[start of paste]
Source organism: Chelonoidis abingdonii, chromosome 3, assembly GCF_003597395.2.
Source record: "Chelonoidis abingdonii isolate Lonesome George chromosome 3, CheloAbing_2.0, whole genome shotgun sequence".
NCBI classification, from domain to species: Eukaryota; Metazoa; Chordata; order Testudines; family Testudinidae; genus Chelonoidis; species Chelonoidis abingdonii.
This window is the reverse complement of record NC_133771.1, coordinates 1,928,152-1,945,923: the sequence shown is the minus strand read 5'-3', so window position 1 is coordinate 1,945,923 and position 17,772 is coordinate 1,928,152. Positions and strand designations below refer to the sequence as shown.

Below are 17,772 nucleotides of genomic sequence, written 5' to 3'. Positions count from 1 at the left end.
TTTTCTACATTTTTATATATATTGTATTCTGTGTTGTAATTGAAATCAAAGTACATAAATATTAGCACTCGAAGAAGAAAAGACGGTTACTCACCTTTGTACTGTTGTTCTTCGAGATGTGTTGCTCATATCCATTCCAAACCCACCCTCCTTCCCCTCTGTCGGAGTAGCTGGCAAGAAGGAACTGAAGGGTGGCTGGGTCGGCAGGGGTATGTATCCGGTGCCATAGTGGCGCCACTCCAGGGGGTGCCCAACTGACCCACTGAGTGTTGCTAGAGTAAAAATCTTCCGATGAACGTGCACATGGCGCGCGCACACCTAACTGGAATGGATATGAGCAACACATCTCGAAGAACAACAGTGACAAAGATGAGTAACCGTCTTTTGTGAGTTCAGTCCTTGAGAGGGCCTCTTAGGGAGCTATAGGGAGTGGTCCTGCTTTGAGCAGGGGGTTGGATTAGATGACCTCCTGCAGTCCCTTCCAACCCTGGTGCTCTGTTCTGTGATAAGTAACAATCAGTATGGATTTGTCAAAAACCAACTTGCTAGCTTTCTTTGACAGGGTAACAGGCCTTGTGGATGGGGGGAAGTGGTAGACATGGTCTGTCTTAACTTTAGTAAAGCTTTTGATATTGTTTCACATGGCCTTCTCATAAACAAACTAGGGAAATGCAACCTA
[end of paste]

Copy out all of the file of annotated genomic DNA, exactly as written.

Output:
Source organism: Chelonoidis abingdonii, chromosome 3, assembly GCF_003597395.2.
Source record: "Chelonoidis abingdonii isolate Lonesome George chromosome 3, CheloAbing_2.0, whole genome shotgun sequence".
NCBI classification, from domain to species: Eukaryota; Metazoa; Chordata; order Testudines; family Testudinidae; genus Chelonoidis; species Chelonoidis abingdonii.
This window is the reverse complement of record NC_133771.1, coordinates 1,928,152-1,945,923: the sequence shown is the minus strand read 5'-3', so window position 1 is coordinate 1,945,923 and position 17,772 is coordinate 1,928,152. Positions and strand designations below refer to the sequence as shown.

Below are 17,772 nucleotides of genomic sequence, written 5' to 3'. Positions count from 1 at the left end.
TTTTCTACATTTTTATATATATTGTATTCTGTGTTGTAATTGAAATCAAAGTACATAAATATTAGCACTCGAAGAAGAAAAGACGGTTACTCACCTTTGTACTGTTGTTCTTCGAGATGTGTTGCTCATATCCATTCCAAACCCACCCTCCTTCCCCTCTGTCGGAGTAGCTGGCAAGAAGGAACTGAAGGGTGGCTGGGTCGGCAGGGGTATGTATCCGGTGCCATAGTGGCGCCACTCCAGGGGGTGCCCAACTGACCCACTGAGTGTTGCTAGAGTAAAAATCTTCCGATGAACGTGCACATGGCGCGCGCACACCTAACTGGAATGGATATGAGCAACACATCTCGAAGAACAACAGTGACAAAGATGAGTAACCGTCTTTTGTGAGTTCAGTCCTTGAGAGGGCCTCTTAGGGAGCTATAGGGAGTGGTCCTGCTTTGAGCAGGGGGTTGGATTAGATGACCTCCTGCAGTCCCTTCCAACCCTGGTGCTCTGTTCTGTGATAAGTAACAATCAGTATGGATTTGTCAAAAACCAACTTGCTAGCTTTCTTTGACAGGGTAACAGGCCTTGTGGATGGGGGGAAGTGGTAGACATGGTCTGTCTTAACTTTAGTAAAGCTTTTGATATTGTTTCACATGGCCTTCTCATAAACAAACTAGGGAAATGCAACCTA